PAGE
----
In 1942, then High Court Justice Sir Owen Dixon was appointed Australia’s minister to the US. The times were grave and complex. They required, as Bob Menzies would later remark in The Forgotten People, a person with “flexibility of mind, constructive capacity and marked judgment”.
Menzies’ insight more than 70 years ago into the key characteristics required to deal with matters affecting Australia’s future are true today. There may not be the prospect of troops massing at our border or an imminent threat of totalitarianism on the march, but we do face significant challenges that, if inadequately met, could undermine our way of life. We need people in public office who reflect the qualities Menzies so aptly described — integrity, capacity, judgment and vision.
Integrity requires principles and values that are constant and the ability to determine right from wrong. Just as no political party has a monopoly on compassion, there are people of integrity who can be found on both sides of the political divide. Integrity is best measured not by what someone says but by what they do.
Our leaders also need to be capable. As Dixon’s appointment demonstrated, what qualified him for office was the scope of his ability and the nature of his personal attributes, not the direct experience he may have acquired in a particular line of endeavour.
Today, the challenges of public policy are so fast moving that adaptability and lateral thinking are key. One of the consequences of the digital revolution is that the traditional models of social and economic interaction are being disrupted. This requires minds that engage openly and responsibly. We should include more people in parliament, the bureaucracy and public life who have experience of taking decisions with consequences. One should never underestimate the importance of wisdom born of experience. History demonstrates this.
A third quality fundamental to sound leadership in public office is judgment, an elusive quality that is hard to define, but is obvious when it’s absent. Judgment is all about understanding the environment in which one operates, the prospect of success, the consequences of failure and the people with whom you interact and ultimately need to take with you.
Judgment requires both a short and longer-term view. This is a real challenge in today’s world where methods, techniques, and outcomes become redundant much more rapidly.
A final quality is vision. A sense of inspiring a community with a direction in which to go. It’s a short word with a big meaning and often invoked as an outcome in itself. This is a misuse of the term. An effective vision is one that addresses the legitimate interests of people with different needs and, over time, generates a broad consensus that its implementation will move the nation in the right direction. It provides an intellectually satisfactory framework for decision-making at all stages. For a Liberal, the fundamental leadership framework puts at its core the freedom of the individual and their enterprise. It seeks to create a society that protects its weak and affords dignity to those who cannot provide for themselves. This is the Liberal way. It enshrines equality of opportunity and generally disdains the suppressing socialist notion of equality of outcomes.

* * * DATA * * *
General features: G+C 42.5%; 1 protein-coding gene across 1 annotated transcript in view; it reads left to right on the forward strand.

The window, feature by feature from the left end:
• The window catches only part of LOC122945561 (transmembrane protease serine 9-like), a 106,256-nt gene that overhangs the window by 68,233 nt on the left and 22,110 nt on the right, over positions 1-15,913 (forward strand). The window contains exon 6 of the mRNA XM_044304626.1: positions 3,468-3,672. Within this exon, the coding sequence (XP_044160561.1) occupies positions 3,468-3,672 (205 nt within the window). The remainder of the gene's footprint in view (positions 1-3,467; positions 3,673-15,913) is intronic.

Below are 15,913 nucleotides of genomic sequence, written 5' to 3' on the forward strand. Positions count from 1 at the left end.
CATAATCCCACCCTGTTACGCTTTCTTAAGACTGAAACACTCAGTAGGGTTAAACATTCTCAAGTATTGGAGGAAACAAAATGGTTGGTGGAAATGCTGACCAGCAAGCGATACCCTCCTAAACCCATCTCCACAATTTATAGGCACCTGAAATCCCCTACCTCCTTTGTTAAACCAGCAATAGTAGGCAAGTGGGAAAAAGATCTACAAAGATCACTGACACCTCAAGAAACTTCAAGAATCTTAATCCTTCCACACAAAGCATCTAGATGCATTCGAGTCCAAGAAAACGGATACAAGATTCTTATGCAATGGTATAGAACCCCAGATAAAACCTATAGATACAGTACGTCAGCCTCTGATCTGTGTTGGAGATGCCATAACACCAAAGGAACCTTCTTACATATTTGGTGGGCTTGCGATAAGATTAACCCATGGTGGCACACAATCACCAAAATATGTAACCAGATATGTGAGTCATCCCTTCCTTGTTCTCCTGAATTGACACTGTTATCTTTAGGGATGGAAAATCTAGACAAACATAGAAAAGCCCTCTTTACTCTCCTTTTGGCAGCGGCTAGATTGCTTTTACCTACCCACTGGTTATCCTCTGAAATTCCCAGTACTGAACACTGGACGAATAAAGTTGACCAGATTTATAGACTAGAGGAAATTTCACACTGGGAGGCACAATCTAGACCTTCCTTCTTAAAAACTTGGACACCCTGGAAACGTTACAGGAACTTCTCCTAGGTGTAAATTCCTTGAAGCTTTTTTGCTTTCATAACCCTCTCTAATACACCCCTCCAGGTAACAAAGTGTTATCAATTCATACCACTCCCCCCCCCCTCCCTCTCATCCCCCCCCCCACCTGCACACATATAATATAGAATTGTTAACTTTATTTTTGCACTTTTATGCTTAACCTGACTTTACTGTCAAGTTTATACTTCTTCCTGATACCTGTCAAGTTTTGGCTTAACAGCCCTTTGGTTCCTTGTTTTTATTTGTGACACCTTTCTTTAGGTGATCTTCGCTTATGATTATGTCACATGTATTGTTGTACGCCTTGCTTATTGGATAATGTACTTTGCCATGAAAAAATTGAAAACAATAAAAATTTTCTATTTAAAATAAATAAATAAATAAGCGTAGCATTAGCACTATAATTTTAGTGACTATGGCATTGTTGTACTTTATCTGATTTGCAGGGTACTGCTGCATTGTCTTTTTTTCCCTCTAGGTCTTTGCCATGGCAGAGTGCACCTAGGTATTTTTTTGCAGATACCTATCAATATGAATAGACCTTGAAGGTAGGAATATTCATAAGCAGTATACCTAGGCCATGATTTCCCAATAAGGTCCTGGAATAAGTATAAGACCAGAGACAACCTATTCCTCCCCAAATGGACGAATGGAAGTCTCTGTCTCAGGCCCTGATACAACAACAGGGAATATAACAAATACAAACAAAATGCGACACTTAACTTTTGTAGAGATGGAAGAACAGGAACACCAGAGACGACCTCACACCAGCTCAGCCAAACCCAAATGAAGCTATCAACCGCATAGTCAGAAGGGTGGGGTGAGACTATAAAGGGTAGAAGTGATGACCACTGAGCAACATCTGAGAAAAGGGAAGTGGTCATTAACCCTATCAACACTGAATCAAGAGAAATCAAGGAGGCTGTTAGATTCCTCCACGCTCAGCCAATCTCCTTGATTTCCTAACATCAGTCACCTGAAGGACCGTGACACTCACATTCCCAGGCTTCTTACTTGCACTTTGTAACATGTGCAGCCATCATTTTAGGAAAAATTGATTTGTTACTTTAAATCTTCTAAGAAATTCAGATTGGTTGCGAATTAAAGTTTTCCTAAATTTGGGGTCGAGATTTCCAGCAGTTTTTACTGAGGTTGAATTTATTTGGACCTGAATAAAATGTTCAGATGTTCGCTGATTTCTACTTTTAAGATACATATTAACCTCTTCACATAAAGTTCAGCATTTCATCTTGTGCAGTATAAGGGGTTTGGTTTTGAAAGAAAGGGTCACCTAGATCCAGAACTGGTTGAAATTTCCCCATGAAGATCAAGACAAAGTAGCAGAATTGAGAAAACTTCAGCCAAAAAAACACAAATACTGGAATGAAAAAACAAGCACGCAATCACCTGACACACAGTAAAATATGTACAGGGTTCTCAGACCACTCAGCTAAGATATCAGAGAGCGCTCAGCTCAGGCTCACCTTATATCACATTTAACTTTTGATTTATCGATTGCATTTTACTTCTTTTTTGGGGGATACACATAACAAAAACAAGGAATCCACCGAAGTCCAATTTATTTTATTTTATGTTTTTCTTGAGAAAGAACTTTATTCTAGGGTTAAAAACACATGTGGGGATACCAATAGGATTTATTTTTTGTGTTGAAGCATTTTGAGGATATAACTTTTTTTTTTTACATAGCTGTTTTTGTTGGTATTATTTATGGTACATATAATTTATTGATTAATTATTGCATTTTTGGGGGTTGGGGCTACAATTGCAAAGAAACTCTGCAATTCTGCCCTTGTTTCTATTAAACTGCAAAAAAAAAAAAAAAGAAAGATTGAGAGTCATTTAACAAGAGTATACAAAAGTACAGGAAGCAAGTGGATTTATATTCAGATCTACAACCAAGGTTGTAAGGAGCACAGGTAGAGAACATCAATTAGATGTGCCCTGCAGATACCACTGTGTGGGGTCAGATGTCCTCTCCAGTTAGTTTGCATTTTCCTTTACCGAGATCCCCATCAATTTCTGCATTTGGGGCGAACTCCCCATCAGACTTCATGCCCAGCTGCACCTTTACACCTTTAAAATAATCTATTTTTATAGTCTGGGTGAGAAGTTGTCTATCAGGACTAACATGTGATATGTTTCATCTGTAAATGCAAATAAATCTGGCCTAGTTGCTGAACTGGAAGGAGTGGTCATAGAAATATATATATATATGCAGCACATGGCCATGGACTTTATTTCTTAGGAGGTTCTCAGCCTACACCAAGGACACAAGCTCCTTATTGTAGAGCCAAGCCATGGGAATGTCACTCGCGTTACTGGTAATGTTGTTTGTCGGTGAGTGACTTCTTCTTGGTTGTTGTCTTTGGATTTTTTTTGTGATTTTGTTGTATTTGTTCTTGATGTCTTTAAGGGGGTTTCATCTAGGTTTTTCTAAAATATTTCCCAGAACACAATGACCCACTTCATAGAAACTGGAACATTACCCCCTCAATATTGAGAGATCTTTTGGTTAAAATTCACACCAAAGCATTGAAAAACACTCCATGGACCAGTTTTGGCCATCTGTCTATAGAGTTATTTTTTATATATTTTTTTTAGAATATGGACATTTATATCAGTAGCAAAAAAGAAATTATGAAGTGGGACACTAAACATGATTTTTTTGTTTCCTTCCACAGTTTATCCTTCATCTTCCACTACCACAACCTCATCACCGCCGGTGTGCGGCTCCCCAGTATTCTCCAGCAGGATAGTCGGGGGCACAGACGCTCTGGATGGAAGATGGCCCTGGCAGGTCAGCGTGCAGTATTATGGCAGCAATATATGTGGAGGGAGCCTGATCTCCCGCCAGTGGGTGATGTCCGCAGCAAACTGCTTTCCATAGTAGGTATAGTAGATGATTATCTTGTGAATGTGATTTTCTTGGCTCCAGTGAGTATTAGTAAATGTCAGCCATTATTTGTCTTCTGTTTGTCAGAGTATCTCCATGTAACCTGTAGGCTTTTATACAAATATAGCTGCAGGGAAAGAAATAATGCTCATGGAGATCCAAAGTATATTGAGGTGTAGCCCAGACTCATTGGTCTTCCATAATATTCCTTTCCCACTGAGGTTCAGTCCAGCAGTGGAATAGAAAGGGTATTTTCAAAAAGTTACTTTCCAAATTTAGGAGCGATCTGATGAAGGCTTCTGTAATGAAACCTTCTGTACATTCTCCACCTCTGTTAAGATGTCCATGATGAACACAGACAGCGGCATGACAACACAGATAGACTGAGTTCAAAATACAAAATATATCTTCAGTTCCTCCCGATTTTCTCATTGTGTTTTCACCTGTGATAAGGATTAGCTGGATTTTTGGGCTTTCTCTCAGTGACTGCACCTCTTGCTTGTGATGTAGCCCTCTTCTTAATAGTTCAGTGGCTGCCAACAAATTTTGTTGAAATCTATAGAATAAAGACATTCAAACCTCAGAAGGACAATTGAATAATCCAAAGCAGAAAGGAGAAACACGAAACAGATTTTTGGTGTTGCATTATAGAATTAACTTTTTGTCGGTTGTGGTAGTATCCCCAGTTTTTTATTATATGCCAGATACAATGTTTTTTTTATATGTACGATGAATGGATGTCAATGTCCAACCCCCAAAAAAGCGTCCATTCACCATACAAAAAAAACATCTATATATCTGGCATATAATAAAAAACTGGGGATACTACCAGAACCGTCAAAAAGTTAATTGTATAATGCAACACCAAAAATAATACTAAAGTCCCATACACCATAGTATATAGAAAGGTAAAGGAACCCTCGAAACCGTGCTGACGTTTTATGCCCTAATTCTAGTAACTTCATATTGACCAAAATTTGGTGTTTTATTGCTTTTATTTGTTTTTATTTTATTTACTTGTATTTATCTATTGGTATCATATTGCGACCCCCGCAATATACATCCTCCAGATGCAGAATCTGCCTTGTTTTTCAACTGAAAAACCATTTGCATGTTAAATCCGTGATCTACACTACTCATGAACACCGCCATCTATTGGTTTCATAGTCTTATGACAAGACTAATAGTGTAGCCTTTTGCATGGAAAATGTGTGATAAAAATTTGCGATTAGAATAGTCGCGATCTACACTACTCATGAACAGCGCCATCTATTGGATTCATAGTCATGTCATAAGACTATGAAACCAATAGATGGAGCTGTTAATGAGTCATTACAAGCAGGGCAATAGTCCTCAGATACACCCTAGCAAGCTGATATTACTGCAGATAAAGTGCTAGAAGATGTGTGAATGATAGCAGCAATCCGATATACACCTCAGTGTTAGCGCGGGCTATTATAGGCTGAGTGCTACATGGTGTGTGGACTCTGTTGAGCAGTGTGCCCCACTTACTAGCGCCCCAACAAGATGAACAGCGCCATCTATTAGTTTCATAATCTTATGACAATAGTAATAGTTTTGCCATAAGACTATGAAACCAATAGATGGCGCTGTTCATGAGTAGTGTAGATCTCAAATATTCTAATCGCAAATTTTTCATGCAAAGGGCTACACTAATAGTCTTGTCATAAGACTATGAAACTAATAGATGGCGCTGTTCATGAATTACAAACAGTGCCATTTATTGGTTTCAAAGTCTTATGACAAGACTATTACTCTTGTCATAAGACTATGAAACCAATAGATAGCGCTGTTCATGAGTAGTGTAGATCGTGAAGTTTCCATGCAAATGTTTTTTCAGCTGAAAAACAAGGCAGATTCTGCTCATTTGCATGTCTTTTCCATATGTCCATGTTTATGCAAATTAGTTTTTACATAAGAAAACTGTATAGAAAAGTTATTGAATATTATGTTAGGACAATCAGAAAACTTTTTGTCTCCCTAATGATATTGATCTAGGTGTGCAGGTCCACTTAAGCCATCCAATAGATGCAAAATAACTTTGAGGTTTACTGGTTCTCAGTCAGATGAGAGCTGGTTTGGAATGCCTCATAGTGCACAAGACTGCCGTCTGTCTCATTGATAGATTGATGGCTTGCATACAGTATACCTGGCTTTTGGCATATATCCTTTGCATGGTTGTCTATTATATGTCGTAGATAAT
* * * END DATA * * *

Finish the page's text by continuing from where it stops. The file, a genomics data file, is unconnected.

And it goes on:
The Liberal view of a virtuous state contrasts with the view that a better society is one that seeks as its primary objective to render all people equal through the instruments of the state. Today, we hear calls from the left for democratic capitalism to be reshaped, be it by political leaders such as Jeremy Corbyn or academics like Thomas Piketty. Crises like the GFC have been used by the left as an occasion to overexpand the role the government. Here, under the apparent guise of creating a “fairer society”, our political opponents are seeking to provide unearned redistribution of capital without recognising the implications for national wellbeing.
Understandably, everyone wants more, but this can only be achieved through economic growth, productivity gains and the maintenance of competition, not through virtue signalling and an assertion of moral superiority. The diminution of incentives to invest and grow, the imposition of barriers to an open economy and the creation of super-sized unions with power over vertically integrated supply chains is antithetical to this objective.
These policies, in the context of a union and political culture that seeks to prescribe a moral basis to justify flagrant breaches of the law, is an ominous threat to the prosperity, order and security of the nation as a whole. It is in this environment that it is incumbent on Liberals to constantly make the case that prosperity and a good, decent and fair society emerge from the application of its principles. Prosperity that Liberalism brings is both an economic and moral imperative.
As Australia’s most successful political leader, Menzies combined the science of good policymaking with the political art of persuasion and implementation. A key to his success was his understanding of the quality and nature of leadership. His prescription of what Dixon brought to the role in Washington is a worthy guide for us today. Integrity, capacity, judgment and vision are the attributes we need in public life to drive forward as a nation.
Josh Frydenberg is Minister for the Environment and Energy. This is an edited excerpt from his essay in The Forgotten People, Updated: Liberal Essays on Modern Australia.